New Zealand mosque attacks leave Quebec Muslims feeling ‘indescribable pain’

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New Zealand mosque attacks leave Quebec Muslims feeling ‘indescribable pain’

by - 3 min read

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Muslims in Quebec who endured the mosque attack two years ago that killed six people say they are deeply troubled by today’s shootings at two mosques in Christchurch, New Zealand, that have left dozens dead and injured.

At least one man, an Australian, is charged with murder following the attacks in Christchurch during Friday prayers.

It’s believed that man may have been in some way influenced by Quebec City mosque shooter Alexandre Bissonnette.

Photos of the ammunition believed to belong to the New Zealand accused and that were posted on a Twitter account that has now been suspended show the name of Bissonnette, who pleaded guilty in the 2017 shooting at the Quebec Islamic Cultural Centre, alongside the names of others who had committed race- or religion-based killings.

“I don’t know why they’re targeting our community,” said Kais Chaouache, a member of the Quebec City mosque, who was there Friday morning. “We integrate well everywhere in the world. We try to be ambassadors of peace.”

Chaouache, who has lived in Quebec for 15 years, says it’s worrisome that safety seems to be diminishing. 

“Here, we belong to Quebec society; we are Quebecers. In New Zealand, same thing. Why were they targeted by this act?”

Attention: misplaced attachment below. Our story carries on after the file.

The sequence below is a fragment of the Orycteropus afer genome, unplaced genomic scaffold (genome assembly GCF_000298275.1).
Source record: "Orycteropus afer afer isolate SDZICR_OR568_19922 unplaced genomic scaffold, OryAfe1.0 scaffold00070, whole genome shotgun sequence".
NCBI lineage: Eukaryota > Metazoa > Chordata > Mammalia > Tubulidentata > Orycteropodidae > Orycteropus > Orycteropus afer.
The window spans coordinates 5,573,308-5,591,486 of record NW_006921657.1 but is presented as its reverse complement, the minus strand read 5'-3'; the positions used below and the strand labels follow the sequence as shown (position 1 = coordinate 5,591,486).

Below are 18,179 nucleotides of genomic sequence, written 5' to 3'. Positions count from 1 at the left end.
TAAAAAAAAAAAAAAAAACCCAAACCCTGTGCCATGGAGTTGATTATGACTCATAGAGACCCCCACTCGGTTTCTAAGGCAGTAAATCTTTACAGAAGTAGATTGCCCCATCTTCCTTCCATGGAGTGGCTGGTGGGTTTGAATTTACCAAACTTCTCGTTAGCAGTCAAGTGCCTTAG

Police and ambulance staff help a wounded man from outside a mosque in central Christchurch on Friday. (Mark Baker/Associated Press)

The mosque posted on its Facebook page to say the community is following the attack in New Zealand “with worry.”

Mosque president Boufeldja Benabdallah said news of the shooting was troubling. 

“I feel the pain they are feeling this morning, like the families here felt. I sympathize with them,” Benabdallah said Friday morning.

The families affected by the 2017 shooting in Quebec are undoubtedly affected, he said. 

“It’s an indescribable pain. We have to get to work again to put a stop to extremism,” Benabdallah said. 

“We need to change. The world cannot continue like this.”

Montreal, Quebec City, Ottawa and Gatineau, Que., police have confirmed heightened security near mosques Friday. 

‘It hit like a ton of bricks’

“When I heard the news, it hit like a ton of bricks,” Mohammed Labidi, a co-founder and former president of the Quebec City mosque, told Radio-Canada on Friday morning. “It brings up the pain that we experienced here.”

Labidi called the events deplorable and said members of the Quebec mosque are in shock. 

“It’s sad that the world hasn’t learned a lesson after what happened to the innocent people who died here.”

Mehmet Deger, the imam at a Dorval mosque, says these types of actions are intended to divide the community, and the alleged shooter in New Zealand was brainwashed and is not an example of an entire society.

Mohammed Labidi, co-founder and former president of the Quebec City mosque that was targeted in the 2017 shooting, said the New Zealand attack Friday ‘brings up the pain that we experienced here.’ (Radio-Canada)

“Alexandre Bissonnette is another example of a brainwashed person,” Deger said.

Prime Minister Justin Trudeau tweeted his condolences to those affected by the New Zealand shootings, and said Canada condemns them. 

Quebec Premier FrançoisLegault, Conservative Leader Andrew Scheer and NDP Leader Jagmeet Singh also took to Twitter to express condolences to the victims and their families.

This story originally appeared on CBC

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